Joshua Tree National Monument

February is the perfect time of the year  to visit  Joshua Tree National Monument, located a few km from Palm Desert. Finally,  after  many visits in the area, we decided it was time to check it out. We arrived just in time to hear the chat from the Ranger. Mormon pioneers are said to have named this species “Joshua” tree because it mimicked the Old Testament prophet Joshua waving them with upraised arms  on toward the promised land.

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The Joshua  Trees are not cacti but a members of the agave family. The inside is fibrous and has no growth rings making it hard to know how old it is. They grow 2 to 3 inches a year, take 50 to 60 years to mature and they can live 150 years.

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The Joshua Tree has bell-shaped blooms, 1.25 to 1.5 inches large, each with creamy yellow -green sepals, crowded into 12 to 18 inch.  It reminds me of an artichoke.

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The park includes parts of two deserts. The higher Mojave Desert and  Lower Colorado Desert. Each have ecosystem whose characteristics are determined primarily by elevation.  In the park, we saw rock formations formed more than 100 million years ago from cooling of magma beneath the surface into monzogranite with rectangular joints.  Groundwater then filtered through the joints to erode away the corners and edges to create rounded stones . The boulders define the park landscape and are popular with rock climbers.

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Inside the park , there are many interesting areas to explore. Short trails here and there.  We enjoyed Cholla Cactus Garden. The “jumping cholla” is an arborescent (tree-like) plant with one low-branching  trunk.  It often grows to heights of 4 m (13 ft), with drooping branches of chained fruit  . The  stems  are light green and are strongly tuberculated. The  tubercles (small, wart-like projections on the stems) measuring 6 to 9 mm. Together, the plants form fantastic looking forests that may range over many  hectares.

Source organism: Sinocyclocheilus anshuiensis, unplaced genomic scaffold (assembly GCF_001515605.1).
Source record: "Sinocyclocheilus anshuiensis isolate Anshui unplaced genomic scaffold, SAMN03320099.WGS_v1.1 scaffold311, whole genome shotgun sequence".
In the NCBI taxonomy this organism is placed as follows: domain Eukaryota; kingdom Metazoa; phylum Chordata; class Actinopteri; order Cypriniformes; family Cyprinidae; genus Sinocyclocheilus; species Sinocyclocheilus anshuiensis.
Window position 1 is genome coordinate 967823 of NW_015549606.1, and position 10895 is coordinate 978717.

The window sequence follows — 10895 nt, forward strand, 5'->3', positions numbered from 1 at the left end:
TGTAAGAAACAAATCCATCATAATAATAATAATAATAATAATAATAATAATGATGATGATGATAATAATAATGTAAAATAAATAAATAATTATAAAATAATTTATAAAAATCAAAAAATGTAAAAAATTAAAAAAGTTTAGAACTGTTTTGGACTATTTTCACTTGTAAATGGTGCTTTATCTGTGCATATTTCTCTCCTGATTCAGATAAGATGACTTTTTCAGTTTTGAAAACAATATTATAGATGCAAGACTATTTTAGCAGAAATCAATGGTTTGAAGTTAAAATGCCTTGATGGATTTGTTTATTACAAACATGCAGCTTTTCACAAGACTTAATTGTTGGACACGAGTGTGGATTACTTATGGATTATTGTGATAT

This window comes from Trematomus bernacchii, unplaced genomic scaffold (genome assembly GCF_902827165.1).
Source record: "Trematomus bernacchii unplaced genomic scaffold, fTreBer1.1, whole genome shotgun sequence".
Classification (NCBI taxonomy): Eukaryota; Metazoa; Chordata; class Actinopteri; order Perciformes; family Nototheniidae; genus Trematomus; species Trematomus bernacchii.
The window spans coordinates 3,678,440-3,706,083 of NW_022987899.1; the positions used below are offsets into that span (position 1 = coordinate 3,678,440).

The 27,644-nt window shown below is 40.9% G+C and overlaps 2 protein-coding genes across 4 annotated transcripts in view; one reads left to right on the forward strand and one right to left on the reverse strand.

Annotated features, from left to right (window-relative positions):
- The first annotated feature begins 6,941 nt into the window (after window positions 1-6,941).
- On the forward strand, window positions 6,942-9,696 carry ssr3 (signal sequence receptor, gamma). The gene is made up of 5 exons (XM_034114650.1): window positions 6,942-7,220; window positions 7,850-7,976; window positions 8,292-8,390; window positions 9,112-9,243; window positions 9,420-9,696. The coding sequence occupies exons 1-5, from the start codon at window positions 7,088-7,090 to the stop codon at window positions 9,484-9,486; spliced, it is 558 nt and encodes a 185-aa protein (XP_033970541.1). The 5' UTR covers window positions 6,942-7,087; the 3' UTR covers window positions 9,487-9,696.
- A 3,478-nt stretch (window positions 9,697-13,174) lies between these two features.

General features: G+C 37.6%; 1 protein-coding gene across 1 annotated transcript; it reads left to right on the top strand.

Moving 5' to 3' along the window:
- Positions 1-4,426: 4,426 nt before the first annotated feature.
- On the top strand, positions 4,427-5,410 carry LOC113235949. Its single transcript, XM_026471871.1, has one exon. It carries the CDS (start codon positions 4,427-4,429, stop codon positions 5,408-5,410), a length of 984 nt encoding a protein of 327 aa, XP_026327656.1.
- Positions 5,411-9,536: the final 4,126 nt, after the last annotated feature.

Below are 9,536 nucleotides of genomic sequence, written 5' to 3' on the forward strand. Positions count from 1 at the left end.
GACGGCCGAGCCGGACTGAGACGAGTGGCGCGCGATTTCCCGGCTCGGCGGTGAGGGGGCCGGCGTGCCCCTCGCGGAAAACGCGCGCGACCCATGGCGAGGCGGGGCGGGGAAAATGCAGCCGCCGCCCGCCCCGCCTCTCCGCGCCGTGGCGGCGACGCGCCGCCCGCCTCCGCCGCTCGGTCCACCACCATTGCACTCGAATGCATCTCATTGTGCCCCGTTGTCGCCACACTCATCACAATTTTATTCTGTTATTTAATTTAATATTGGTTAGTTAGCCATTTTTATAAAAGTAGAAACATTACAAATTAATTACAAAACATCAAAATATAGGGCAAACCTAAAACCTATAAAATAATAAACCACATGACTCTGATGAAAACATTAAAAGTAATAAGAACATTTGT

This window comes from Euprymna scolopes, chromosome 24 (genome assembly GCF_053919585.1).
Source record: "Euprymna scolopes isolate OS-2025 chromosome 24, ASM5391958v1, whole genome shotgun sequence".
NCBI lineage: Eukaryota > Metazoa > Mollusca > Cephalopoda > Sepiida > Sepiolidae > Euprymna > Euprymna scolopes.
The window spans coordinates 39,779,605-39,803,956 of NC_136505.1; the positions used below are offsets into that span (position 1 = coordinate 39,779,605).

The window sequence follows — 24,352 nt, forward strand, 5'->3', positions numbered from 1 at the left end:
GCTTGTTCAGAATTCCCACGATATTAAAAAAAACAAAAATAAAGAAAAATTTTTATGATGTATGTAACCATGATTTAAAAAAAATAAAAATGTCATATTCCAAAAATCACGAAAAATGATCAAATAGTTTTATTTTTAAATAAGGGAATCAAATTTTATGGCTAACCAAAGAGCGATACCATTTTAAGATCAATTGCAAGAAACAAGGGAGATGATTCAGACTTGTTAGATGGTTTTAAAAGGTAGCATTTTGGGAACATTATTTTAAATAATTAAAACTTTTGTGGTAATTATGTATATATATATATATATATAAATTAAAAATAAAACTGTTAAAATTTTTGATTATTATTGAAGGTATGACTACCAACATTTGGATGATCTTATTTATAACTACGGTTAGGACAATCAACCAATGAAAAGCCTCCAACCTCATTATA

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We also saw  some ocotillo plants . Ocotillo is not a true cactus . For much of the year, the plant appears to be an arrangement of large spiny dead sticks, although closer examination reveals that the stems  are partly green. With rainfall, the plant quickly becomes lush with small (2–4 cm), ovate leaves  , which may remain for weeks or even months. We were right at the start of the season  to see it with  colorful flowers.

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We enjoyed very much our day in the park. It was interesting to discover this part of California.

Thanks for reading. On my next post, I will share with you other  places we enjoyed around Palm Desert.

 

 

 

 

5 thoughts on “Joshua Tree National Monument

  1. Wow! I have never seen a desert. So many different amazing and unknown (to me) examples of plant life. I really loved the Ocotillo plant. I hadn’t even heard of that before. It was amazing to see it come to life!

    I also loved the rock formations. Your one photo looked almost like faces had been carved in the rocks, way up above!

    Great tour! Thanks!

    • I am glad you enjoy this post of places you never saw. This is the magic of the internet and sharing my trip is a pleasure. Tks for your comment, Mary.

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